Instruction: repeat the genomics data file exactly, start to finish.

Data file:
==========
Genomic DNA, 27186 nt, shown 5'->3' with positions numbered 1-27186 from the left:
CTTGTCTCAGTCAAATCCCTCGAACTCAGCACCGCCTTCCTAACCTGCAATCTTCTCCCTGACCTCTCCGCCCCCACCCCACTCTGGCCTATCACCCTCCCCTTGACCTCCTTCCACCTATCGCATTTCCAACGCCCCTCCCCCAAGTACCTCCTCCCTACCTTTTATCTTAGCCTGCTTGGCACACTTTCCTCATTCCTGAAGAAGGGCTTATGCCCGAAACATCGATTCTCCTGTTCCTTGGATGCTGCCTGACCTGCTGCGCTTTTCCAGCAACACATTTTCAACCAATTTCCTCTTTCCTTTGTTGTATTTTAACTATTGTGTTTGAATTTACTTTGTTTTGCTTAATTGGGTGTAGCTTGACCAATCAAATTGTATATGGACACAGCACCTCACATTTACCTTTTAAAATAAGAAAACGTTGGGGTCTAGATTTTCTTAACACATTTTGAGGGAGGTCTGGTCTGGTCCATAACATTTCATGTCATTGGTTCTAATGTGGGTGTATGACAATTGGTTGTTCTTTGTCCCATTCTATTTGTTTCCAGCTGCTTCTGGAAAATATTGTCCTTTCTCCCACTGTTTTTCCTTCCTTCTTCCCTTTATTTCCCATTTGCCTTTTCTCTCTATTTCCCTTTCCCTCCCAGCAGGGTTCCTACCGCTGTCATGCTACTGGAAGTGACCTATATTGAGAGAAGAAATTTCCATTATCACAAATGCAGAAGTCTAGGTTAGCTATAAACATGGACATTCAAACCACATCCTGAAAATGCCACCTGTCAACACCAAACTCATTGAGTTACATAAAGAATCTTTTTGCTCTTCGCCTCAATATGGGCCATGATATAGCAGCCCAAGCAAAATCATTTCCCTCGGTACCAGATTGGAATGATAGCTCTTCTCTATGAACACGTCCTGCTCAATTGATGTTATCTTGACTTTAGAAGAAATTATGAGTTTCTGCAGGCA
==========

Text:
Genomic DNA, 27186 nt, shown 5'->3' with positions numbered 1-27186 from the left:
CTTGTCTCAGTCAAATCCCTCGAACTCAGCACCGCCTTCCTAACCTGCAATCTTCTCCCTGACCTCTCCGCCCCCACCCCACTCTGGCCTATCACCCTCCCCTTGACCTCCTTCCACCTATCGCATTTCCAACGCCCCTCCCCCAAGTACCTCCTCCCTACCTTTTATCTTAGCCTGCTTGGCACACTTTCCTCATTCCTGAAGAAGGGCTTATGCCCGAAACATCGATTCTCCTGTTCCTTGGATGCTGCCTGACCTGCTGCGCTTTTCCAGCAACACATTTTCAACCAATTTCCTCTTTCCTTTGTTGTATTTTAACTATTGTGTTTGAATTTACTTTGTTTTGCTTAATTGGGTGTAGCTTGACCAATCAAATTGTATATGGACACAGCACCTCACATTTACCTTTTAAAATAAGAAAACGTTGGGGTCTAGATTTTCTTAACACATTTTGAGGGAGGTCTGGTCTGGTCCATAACATTTCATGTCATTGGTTCTAATGTGGGTGTATGACAATTGGTTGTTCTTTGTCCCATTCTATTTGTTTCCAGCTGCTTCTGGAAAATATTGTCCTTTCTCCCACTGTTTTTCCTTCCTTCTTCCCTTTATTTCCCATTTGCCTTTTCTCTCTATTTCCCTTTCCCTCCCAGCAGGGTTCCTACCGCTGTCATGCTACTGGAAGTGACCTATATTGAGAGAAGAAATTTCCATTATCACAAATGCAGAAGTCTAGGTTAGCTATAAACATGGACATTCAAACCACATCCTGAAAATGCCACCTGTCAACACCAAACTCATTGAGTTACATAAAGAATCTTTTTGCTCTTCGCCTCAATATGGGCCATGATATAGCAGCCCAAGCAAAATCATTTCCCTCGGTACCAGATTGGAATGATAGCTCTTCTCTATGAACACGTCCTGCTCAATTGATGTTATCTTGACTTTAGAAGAAATTATGAGTTTCTGCAGGCA